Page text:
West Seneca schools had an easier year last year than many districts, with no layoffs. Savings through renegotiation of contracts, changes to bus runs and reductions in staff through attrition left programs relatively intact. But that won't last forever.

"We've been pretty fortunate compared to other districts, because we haven't had massive layoffs," said Treasurer Brian Schulz.

Still, the district has lost about 10 percent of its work force the past few years through attrition.

He said he is striving to find the level of spending that matches the district's resources, which will not support all the programs they have in the past.

"It's no longer a budget crisis; it's a condition we have to find a solution to," Schulz said.

The "condition" in New York State includes property taxes, driven primarily by school taxes, that have consistently ranked among the highest in the nation. When property taxes are measured against median home value, nine of the nation's highest taxed counties were located in New York -- led by Monroe (2.89 percent) and Niagara (2.87 percent), according to the Tax Foundation, a low-tax advocacy group in Washington. Erie County was sixth at 2.60 percent, the tax group said.

Administrators and school board members in the Lancaster School District have begun tackling the preliminary budget for the 2012-13 school year, a task made more difficult by the expiration of a $1.7 million federal stimulus grant.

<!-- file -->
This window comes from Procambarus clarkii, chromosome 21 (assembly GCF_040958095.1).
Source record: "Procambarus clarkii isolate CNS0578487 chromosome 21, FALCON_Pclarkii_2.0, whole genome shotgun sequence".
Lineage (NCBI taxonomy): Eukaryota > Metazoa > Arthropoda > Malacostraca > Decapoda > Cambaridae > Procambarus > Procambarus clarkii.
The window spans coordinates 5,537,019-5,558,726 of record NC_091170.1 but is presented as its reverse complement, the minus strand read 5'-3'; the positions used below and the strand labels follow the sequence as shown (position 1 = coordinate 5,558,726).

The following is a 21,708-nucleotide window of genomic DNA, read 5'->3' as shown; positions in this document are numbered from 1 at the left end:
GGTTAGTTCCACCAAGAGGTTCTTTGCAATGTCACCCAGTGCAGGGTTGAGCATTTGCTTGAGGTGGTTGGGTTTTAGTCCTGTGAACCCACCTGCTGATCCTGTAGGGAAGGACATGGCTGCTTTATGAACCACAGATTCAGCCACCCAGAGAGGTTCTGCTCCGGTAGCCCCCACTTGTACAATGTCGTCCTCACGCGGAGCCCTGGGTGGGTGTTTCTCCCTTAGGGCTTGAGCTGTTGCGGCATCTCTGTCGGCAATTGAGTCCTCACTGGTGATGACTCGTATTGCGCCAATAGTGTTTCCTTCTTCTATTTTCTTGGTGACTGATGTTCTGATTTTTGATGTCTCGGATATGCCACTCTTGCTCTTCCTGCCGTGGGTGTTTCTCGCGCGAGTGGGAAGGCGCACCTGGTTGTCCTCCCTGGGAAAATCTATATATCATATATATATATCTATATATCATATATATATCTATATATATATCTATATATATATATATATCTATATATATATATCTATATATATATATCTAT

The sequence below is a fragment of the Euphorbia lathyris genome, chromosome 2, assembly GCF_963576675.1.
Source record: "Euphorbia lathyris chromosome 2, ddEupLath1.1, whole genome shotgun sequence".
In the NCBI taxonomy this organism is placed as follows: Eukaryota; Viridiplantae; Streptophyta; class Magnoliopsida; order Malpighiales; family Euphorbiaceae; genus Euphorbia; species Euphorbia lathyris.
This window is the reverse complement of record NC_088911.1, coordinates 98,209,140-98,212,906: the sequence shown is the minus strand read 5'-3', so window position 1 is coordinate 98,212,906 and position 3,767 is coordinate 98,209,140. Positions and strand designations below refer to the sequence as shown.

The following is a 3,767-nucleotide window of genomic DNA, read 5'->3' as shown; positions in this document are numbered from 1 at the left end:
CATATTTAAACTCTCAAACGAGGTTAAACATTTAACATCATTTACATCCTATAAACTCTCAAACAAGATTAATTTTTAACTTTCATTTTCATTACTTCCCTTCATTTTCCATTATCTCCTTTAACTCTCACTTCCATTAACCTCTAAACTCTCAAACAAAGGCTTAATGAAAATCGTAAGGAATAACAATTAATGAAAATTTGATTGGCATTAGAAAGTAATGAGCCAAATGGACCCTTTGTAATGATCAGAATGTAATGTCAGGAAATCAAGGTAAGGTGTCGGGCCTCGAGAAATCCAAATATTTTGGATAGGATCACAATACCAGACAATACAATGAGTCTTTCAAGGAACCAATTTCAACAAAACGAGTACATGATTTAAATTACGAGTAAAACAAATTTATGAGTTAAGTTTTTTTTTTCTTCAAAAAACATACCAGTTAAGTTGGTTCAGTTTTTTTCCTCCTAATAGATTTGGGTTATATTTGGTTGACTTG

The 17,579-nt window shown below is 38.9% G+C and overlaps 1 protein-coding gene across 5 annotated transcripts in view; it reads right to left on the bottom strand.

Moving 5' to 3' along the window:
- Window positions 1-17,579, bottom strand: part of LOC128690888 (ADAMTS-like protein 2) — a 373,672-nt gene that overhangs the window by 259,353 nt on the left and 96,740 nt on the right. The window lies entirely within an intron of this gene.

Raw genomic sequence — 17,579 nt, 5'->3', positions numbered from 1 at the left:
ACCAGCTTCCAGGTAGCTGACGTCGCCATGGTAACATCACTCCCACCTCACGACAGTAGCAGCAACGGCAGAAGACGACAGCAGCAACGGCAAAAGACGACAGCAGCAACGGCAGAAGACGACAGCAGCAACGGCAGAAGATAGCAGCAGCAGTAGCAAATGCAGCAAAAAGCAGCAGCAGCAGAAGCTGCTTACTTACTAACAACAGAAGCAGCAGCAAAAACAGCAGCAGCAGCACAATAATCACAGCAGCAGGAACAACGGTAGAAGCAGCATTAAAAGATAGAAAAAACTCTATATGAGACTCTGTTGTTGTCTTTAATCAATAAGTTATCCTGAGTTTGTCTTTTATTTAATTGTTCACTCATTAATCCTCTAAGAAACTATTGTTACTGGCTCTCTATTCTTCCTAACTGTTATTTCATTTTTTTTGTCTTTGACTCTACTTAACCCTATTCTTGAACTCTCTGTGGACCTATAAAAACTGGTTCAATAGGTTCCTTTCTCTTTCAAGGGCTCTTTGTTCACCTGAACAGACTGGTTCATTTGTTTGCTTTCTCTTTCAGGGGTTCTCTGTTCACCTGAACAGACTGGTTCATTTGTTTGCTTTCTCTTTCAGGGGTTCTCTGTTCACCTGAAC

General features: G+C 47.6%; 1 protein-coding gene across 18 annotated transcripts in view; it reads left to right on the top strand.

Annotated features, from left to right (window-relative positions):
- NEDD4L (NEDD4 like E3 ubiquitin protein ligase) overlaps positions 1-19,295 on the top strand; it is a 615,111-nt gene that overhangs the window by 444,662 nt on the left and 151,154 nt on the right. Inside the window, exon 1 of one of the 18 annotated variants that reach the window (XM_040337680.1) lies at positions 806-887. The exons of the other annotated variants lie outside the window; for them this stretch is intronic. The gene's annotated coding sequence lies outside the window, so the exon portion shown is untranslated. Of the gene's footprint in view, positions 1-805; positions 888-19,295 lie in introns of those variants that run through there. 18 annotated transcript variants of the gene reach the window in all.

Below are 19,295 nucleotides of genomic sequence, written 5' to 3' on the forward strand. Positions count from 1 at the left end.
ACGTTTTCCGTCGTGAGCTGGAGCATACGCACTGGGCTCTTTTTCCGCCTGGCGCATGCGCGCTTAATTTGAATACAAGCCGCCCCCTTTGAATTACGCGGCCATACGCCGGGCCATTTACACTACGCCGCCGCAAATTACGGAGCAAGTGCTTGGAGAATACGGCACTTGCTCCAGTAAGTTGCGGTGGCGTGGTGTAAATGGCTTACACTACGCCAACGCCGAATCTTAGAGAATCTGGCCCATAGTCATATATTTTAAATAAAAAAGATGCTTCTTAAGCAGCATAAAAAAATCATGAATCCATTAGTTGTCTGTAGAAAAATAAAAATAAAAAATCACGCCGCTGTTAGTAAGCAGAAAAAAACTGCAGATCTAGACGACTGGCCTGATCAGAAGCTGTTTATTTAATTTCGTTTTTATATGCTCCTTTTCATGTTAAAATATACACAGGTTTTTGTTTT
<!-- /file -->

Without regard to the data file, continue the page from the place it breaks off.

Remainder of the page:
"I think, like with every district, it will bring its challenges. But it's something we need to live with, so we're going to make it work," said Jamie Phillips, assistant superintendent of business and support services.

Districts are trying to find the right mix of reductions, and it's not easy.

East Aurora administrators proposed a slew of sports-related cuts totaling $32,278. Chief among them is elimination of boys varsity volleyball and modified boys and girls basketball and soccer.

"This is offensive, because we're arbitrarily slicing and cutting," Board Member Stephen Zagrobelny said. "The reality is there's no more money left here to find This nickel-and-diming over sports and extra-curricular activities is just going to ruin that middle and high school experience."

>Growing awareness

The day of reckoning -- budget voting day -- is May 15.

But a bleak outlook might not translate to budget failures. Last year, an overwhelming majority of budgets statewide -- more than 93 percent -- passed. Only five in Western New York were defeated.

Lynam expects the same this year, but she wonders if the growing awareness of the cap will bring out more taxpayers.

"People have been a little more charged up. They're a little more aware of the tax-cap issue. There may be a little more turnout of people who don't have students in the district," Lynam said. "It's going to be interesting."

News Staff Reporters Stephen T. Watson, Jay Rey and Karen Robinson contributed to this report.